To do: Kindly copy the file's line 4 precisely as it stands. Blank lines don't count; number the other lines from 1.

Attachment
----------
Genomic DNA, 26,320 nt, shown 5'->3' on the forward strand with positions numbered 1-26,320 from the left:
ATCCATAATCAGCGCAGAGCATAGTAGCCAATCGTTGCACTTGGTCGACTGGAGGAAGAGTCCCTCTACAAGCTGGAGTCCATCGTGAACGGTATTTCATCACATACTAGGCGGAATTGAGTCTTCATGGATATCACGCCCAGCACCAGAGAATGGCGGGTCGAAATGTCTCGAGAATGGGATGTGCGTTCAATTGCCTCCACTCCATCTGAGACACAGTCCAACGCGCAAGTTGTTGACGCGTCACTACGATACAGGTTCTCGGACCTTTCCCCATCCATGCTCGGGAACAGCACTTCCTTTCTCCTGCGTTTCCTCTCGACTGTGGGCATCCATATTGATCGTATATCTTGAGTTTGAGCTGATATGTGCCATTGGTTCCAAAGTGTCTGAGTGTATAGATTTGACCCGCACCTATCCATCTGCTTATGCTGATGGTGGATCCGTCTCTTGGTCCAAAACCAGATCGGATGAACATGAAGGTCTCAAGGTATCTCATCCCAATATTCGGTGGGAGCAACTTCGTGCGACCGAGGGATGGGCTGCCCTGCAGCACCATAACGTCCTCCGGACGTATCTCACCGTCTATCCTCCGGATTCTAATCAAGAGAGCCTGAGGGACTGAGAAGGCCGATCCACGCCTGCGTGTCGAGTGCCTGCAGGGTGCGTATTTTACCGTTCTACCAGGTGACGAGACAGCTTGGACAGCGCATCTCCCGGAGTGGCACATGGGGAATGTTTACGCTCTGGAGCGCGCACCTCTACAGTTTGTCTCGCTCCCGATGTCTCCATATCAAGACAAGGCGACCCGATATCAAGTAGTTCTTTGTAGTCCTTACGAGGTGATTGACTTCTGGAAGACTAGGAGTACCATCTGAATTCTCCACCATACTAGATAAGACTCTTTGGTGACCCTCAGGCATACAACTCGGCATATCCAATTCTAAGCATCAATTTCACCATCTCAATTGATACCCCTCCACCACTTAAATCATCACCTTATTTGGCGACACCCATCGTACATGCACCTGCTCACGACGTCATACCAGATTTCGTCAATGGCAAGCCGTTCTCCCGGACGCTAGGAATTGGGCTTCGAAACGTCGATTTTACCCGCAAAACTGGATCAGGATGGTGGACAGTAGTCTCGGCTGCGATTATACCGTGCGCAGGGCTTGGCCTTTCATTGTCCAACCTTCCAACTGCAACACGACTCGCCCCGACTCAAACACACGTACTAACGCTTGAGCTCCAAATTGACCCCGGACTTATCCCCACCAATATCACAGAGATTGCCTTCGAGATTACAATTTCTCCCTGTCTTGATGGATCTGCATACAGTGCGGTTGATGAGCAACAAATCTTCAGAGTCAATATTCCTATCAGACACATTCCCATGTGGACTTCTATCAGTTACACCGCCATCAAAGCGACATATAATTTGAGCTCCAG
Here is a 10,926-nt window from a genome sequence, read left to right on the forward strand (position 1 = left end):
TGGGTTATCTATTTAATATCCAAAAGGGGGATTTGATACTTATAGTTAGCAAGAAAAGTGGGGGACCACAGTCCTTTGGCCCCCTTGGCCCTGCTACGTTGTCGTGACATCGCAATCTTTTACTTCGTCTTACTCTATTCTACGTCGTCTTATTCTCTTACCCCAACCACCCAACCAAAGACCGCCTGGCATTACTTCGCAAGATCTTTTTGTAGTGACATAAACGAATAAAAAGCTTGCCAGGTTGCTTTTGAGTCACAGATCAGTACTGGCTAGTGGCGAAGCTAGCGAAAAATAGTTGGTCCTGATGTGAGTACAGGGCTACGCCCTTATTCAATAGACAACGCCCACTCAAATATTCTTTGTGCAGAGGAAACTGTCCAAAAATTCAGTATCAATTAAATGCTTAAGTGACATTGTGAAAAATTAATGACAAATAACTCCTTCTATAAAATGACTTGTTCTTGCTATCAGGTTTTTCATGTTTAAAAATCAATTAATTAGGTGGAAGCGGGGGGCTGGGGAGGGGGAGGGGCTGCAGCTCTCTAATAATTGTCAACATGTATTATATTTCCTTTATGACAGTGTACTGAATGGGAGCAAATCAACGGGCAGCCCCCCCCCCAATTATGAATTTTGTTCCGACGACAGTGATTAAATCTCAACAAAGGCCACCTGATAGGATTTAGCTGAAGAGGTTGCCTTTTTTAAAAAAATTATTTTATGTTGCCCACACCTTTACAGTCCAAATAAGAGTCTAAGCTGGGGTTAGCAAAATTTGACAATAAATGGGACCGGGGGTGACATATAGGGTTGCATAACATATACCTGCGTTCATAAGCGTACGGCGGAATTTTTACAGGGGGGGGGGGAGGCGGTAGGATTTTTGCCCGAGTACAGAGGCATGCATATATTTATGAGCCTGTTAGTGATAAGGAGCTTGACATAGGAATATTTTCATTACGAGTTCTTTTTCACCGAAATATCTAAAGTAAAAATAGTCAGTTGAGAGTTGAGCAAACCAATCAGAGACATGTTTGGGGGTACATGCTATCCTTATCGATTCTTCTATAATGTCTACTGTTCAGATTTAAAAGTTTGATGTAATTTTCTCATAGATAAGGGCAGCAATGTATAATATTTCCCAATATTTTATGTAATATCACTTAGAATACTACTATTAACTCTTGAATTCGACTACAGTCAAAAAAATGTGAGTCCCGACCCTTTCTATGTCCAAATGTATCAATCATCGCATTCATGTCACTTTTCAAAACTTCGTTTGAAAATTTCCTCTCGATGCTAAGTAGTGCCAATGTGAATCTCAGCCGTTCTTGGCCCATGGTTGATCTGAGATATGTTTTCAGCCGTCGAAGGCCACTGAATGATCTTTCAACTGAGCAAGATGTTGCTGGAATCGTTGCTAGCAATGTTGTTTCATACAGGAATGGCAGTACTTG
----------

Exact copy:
TGGGTTATCTATTTAATATCCAAAAGGGGGATTTGATACTTATAGTTAGCAAGAAAAGTGGGGGACCACAGTCCTTTGGCCCCCTTGGCCCTGCTACGTTGTCGTGACATCGCAATCTTTTACTTCGTCTTACTCTATTCTACGTCGTCTTATTCTCTTACCCCAACCACCCAACCAAAGACCGCCTGGCATTACTTCGCAAGATCTTTTTGTAGTGACATAAACGAATAAAAAGCTTGCCAGGTTGCTTTTGAGTCACAGATCAGTACTGGCTAGTGGCGAAGCTAGCGAAAAATAGTTGGTCCTGATGTGAGTACAGGGCTACGCCCTTATTCAATAGACAACGCCCACTCAAATATTCTTTGTGCAGAGGAAACTGTCCAAAAATTCAGTATCAATTAAATGCTTAAGTGACATTGTGAAAAATTAATGACAAATAACTCCTTCTATAAAATGACTTGTTCTTGCTATCAGGTTTTTCATGTTTAAAAATCAATTAATTAGGTGGAAGCGGGGGGCTGGGGAGGGGGAGGGGCTGCAGCTCTCTAATAATTGTCAACATGTATTATATTTCCTTTATGACAGTGTACTGAATGGGAGCAAATCAACGGGCAGCCCCCCCCCCAATTATGAATTTTGTTCCGACGACAGTGATTAAATCTCAACAAAGGCCACCTGATAGGATTTAGCTGAAGAGGTTGCCTTTTTTAAAAAAATTATTTTATGTTGCCCACACCTTTACAGTCCAAATAAGAGTCTAAGCTGGGGTTAGCAAAATTTGACAATAAATGGGACCGGGGGTGACATATAGGGTTGCATAACATATACCTGCGTTCATAAGCGTACGGCGGAATTTTTACAGGGGGGGGGGGAGGCGGTAGGATTTTTGCCCGAGTACAGAGGCATGCATATATTTATGAGCCTGTTAGTGATAAGGAGCTTGACATAGGAATATTTTCATTACGAGTTCTTTTTCACCGAAATATCTAAAGTAAAAATAGTCAGTTGAGAGTTGAGCAAACCAATCAGAGACATGTTTGGGGGTACATGCTATCCTTATCGATTCTTCTATAATGTCTACTGTTCAGATTTAAAAGTTTGATGTAATTTTCTCATAGATAAGGGCAGCAATGTATAATATTTCCCAATATTTTATGTAATATCACTTAGAATACTACTATTAACTCTTGAATTCGACTACAGTCAAAAAAATGTGAGTCCCGACCCTTTCTATGTCCAAATGTATCAATCATCGCATTCATGTCACTTTTCAAAACTTCGTTTGAAAATTTCCTCTCGATGCTAAGTAGTGCCAATGTGAATCTCAGCCGTTCTTGGCCCATGGTTGATCTGAGATATGTTTTCAGCCGTCGAAGGCCACTGAATGATCTTTCAACTGAGCAAGATGTTGCTGGAATCGTTGCTAGCAATGTTGTTTCATACAGGAATGGCAGTACTTG